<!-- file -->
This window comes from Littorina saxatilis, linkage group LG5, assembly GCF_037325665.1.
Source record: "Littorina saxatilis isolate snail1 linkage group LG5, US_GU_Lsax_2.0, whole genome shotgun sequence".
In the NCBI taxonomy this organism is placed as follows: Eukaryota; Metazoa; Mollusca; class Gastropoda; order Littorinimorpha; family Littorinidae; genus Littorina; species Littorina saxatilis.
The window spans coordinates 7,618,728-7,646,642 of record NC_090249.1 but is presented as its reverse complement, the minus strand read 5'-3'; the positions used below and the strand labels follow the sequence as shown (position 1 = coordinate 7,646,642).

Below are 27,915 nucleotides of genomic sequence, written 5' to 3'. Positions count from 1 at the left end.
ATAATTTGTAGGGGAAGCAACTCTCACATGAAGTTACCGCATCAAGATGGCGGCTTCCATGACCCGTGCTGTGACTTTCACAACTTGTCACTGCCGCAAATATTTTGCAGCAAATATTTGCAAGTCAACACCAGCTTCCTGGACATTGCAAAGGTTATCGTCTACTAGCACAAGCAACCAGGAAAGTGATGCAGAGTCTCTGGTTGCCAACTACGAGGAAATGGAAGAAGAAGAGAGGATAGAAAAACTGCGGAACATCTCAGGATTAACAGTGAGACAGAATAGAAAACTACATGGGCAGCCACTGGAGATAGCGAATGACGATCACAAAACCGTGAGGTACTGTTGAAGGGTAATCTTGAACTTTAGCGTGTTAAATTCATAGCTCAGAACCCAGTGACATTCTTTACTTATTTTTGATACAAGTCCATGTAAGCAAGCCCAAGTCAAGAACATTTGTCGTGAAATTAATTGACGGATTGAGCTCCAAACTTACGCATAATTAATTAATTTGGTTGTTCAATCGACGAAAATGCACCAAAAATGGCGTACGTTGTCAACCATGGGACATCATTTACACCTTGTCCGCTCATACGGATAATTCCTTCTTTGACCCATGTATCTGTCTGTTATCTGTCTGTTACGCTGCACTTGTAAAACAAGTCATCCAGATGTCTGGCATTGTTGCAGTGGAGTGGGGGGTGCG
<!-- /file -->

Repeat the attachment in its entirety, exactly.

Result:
This window comes from Littorina saxatilis, linkage group LG5, assembly GCF_037325665.1.
Source record: "Littorina saxatilis isolate snail1 linkage group LG5, US_GU_Lsax_2.0, whole genome shotgun sequence".
In the NCBI taxonomy this organism is placed as follows: Eukaryota; Metazoa; Mollusca; class Gastropoda; order Littorinimorpha; family Littorinidae; genus Littorina; species Littorina saxatilis.
The window spans coordinates 7,618,728-7,646,642 of record NC_090249.1 but is presented as its reverse complement, the minus strand read 5'-3'; the positions used below and the strand labels follow the sequence as shown (position 1 = coordinate 7,646,642).

Below are 27,915 nucleotides of genomic sequence, written 5' to 3'. Positions count from 1 at the left end.
ATAATTTGTAGGGGAAGCAACTCTCACATGAAGTTACCGCATCAAGATGGCGGCTTCCATGACCCGTGCTGTGACTTTCACAACTTGTCACTGCCGCAAATATTTTGCAGCAAATATTTGCAAGTCAACACCAGCTTCCTGGACATTGCAAAGGTTATCGTCTACTAGCACAAGCAACCAGGAAAGTGATGCAGAGTCTCTGGTTGCCAACTACGAGGAAATGGAAGAAGAAGAGAGGATAGAAAAACTGCGGAACATCTCAGGATTAACAGTGAGACAGAATAGAAAACTACATGGGCAGCCACTGGAGATAGCGAATGACGATCACAAAACCGTGAGGTACTGTTGAAGGGTAATCTTGAACTTTAGCGTGTTAAATTCATAGCTCAGAACCCAGTGACATTCTTTACTTATTTTTGATACAAGTCCATGTAAGCAAGCCCAAGTCAAGAACATTTGTCGTGAAATTAATTGACGGATTGAGCTCCAAACTTACGCATAATTAATTAATTTGGTTGTTCAATCGACGAAAATGCACCAAAAATGGCGTACGTTGTCAACCATGGGACATCATTTACACCTTGTCCGCTCATACGGATAATTCCTTCTTTGACCCATGTATCTGTCTGTTATCTGTCTGTTACGCTGCACTTGTAAAACAAGTCATCCAGATGTCTGGCATTGTTGCAGTGGAGTGGGGGGTGCG